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Wi-Fi Router Charts

Click for Wi-Fi Router Charts

Mesh System Charts

Click for Wi-Fi Mesh System Charts

EzQoS Bandwidth Management

This feature provides a simplifed interface for QoS settings. As you click the individual boxes, less bandwidth is reserved for P2P file transfers. Figure 7 shows QoS configured for streaming media. Additional settings for QoS can be made under Advanced Settings, WAN.

EzQoS bandwidth management showing priority given to Voip/Video streaming

Figure 7: EzQoS bandwidth management showing priority given to Voip/Video streaming

Advanced Setting

This button provides a convenient mini site map showing all of the seven sub menus as shown in Figure 8.

Advanced setting screen
Click to enlarge image

Figure 8: Advanced setting screen

Wireless

Figure 9 shows the Wireless > General tab, which contains the majority of the available wireless settings. The N16 supports a full range of wireless security methods including WPA/WPA2, AES, TKIP and WPA Personal and WPA enterprise.

I'll note that the N16's "out of the box" settings include 40 MHz wide channels. Although the N16 has been recently Wi-Fi certified, this is in violation of Certification requirements. We've asked ASUS if there is a more recent firmware than the Version 9.9.3.7 beta currently posted that properly defaults the wireless channel bandwidth to 20 MHz, but are still waiting an answer.

As with all current Wi-Fi certified devices, the RT-N16 supports WPS using either the PIN code or the push button method for configuring security. It also supports WDS (Wireless distribution system) bridging / repeating. You can bridge between other APs in the WDS mode or choose the so-called "Hybrid" mode in which you can both bridge to another AP as well as service wireless clients. You are somewhat on your own to figure out how to do this however as the built-in help is a bit sketchy here.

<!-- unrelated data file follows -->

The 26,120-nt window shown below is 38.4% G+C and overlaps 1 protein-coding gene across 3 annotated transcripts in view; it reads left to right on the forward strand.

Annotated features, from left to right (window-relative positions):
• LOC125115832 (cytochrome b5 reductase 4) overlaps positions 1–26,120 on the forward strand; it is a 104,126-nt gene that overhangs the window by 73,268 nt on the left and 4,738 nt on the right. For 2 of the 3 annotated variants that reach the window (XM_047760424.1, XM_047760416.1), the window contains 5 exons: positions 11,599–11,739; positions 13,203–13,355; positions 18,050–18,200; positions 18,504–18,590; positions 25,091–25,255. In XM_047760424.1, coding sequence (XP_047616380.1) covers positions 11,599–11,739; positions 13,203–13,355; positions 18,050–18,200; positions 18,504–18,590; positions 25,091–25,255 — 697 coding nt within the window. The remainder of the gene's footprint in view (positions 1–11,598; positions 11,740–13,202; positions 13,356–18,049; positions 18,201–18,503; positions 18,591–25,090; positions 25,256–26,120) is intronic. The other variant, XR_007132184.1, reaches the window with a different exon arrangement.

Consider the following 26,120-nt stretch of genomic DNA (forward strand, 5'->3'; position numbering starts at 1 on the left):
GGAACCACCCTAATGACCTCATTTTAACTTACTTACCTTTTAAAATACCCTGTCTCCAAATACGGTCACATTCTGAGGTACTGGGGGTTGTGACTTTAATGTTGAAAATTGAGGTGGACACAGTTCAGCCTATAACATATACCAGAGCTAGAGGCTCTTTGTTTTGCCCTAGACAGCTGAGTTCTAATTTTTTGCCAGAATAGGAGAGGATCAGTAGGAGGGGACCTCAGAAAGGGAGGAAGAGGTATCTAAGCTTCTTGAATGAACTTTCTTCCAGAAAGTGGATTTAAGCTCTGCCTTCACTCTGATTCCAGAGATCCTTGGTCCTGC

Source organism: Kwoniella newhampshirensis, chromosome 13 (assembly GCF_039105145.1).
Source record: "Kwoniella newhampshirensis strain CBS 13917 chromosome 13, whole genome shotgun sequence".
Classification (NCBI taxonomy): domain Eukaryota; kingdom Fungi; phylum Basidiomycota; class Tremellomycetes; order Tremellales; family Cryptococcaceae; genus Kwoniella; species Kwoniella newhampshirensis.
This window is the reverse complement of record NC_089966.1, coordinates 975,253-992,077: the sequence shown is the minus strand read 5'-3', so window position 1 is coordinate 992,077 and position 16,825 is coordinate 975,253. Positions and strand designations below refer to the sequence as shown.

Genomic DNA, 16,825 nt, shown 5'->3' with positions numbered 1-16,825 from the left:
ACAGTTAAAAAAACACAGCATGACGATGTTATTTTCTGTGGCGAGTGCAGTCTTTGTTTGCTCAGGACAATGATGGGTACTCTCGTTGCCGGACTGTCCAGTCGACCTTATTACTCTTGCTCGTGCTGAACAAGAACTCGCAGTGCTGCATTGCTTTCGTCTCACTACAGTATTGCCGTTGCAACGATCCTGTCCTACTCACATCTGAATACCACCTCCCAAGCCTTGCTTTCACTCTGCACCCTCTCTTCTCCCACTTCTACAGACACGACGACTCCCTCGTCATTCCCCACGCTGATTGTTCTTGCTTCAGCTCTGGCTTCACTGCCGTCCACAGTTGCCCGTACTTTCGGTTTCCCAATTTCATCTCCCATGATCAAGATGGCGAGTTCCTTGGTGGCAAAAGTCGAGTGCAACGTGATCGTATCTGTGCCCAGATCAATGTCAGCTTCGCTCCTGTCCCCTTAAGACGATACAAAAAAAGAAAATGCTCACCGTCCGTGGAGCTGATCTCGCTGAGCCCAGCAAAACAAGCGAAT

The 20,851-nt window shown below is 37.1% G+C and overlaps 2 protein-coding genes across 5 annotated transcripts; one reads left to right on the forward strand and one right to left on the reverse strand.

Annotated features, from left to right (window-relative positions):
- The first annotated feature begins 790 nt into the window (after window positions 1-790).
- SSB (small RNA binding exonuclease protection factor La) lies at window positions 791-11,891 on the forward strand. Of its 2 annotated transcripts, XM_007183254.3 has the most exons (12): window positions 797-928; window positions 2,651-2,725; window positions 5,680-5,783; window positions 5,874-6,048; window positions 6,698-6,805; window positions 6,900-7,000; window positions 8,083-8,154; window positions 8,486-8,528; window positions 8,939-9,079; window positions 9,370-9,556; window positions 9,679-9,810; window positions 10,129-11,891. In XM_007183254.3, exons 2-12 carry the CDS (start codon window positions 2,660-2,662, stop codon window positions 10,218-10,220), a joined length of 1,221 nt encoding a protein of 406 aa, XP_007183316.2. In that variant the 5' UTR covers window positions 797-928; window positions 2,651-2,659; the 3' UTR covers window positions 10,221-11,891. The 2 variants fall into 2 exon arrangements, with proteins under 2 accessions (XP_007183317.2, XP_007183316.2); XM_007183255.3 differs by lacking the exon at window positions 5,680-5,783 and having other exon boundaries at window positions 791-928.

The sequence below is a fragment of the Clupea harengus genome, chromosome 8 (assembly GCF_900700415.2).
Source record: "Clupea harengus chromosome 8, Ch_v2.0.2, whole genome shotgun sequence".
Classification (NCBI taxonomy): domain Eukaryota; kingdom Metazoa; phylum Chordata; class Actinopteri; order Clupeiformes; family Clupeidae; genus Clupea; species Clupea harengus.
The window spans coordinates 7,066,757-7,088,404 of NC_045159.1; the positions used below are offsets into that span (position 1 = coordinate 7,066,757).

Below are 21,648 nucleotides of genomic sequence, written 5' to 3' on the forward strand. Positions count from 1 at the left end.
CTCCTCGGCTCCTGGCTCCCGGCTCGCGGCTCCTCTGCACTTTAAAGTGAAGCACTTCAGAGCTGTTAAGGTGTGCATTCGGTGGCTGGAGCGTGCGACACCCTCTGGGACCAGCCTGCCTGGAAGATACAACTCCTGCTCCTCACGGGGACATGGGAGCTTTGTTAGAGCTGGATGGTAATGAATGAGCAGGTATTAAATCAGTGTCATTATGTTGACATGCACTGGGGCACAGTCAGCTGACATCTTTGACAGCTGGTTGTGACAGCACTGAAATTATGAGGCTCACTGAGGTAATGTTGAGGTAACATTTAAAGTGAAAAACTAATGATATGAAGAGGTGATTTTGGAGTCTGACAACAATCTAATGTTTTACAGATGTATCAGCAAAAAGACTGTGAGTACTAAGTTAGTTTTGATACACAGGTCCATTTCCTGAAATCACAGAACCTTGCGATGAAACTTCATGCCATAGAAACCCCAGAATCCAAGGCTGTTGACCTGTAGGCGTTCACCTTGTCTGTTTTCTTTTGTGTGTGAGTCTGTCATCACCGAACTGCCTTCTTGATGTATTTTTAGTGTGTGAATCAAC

MAC filtering lets you accept or reject wireless clients based on their MAC address. An interesting feature found on the "professional" sub menu lets you determine a global time range for each day of the week to enable wireless access. This would be handy if, for example, you wanted to shut off wireless access between, say, 10:00PM and 8:00AM. One "nit" to pick - I would have preferred to have my WPA key obscured rather than being shown in open text.

Wireless settings
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Figure 9: Wireless settings

LAN

There's really not much to configure in this submenu. You can change the default network address, change the DHCP range of address that server will assign, and set the DHCP lease time. The DHCP server does support DHCP reservation, but the implementation isn't nearly as slick as what you find on D-Link routers.

On the RT-N16, you have to figure out the MAC address of each client you want to add to the table. You can find the MAC address by hovering over the client name in the client list on the network MAP, but you can't cut and paste the MAC address. On D-Link routers, the current DHCP clients are listed along with their current IP and MAC addresses. From there, you can easily add a reservation with a single click.

WAN

Here you configure your WAN connection type, advanced QoS settings, Port triggering, Virtual server, DMZ and DDNS. I was a bit disappointed in pre-populated applications and services found under port triggering and Virtual Server (port forwarding). While the router undoubtedly has the capability to perform those functions, a larger list pre-populated with more games and services would ease configuration for non-experts.

Another place where a pre-populated list of applications would help is the QoS settings. Figure 10 shows that you need to fill in your own port numbers and set one of three priorities (High, Normal, Low) for each service that you want to prioritize. Note that priority control is for LAN > WAN (uplink) traffic only.

DDNS  options

Figure 10: DDNS options

The N16 supports multiple Dynamic DNS (DDNS) services as shown in Figure 11. The RT-N16 supports a free DDNS service hosted by ASUS as well as services from DYNNDS, TZO and ZONEEDIT. I tested the free ASUS DDNS service.

DDNS  options

Figure 11: DDNS options

In my configuration, the N16 is behind another router which is connected to the Internet. The IP address resolved by the ASUS DDNS is a private address on my WAN port (192.168.100.199 - the address assigned by my router), not my public IP address. However, I suspect if the ASUS router were connected directly to my cable modem and had a public IP address, there would be no problem.

I also tried re-configuring DDNS using the TZO service. After inputting the information and key provided by TZO, I retested to see if the registered domain properly reflected my public IP address - it did. So if you're configuring DDNS with a RT-N16 behind a second router, or your ISP provides you with a private address, TZO's service works behind a double NAT. I didn't test the others.

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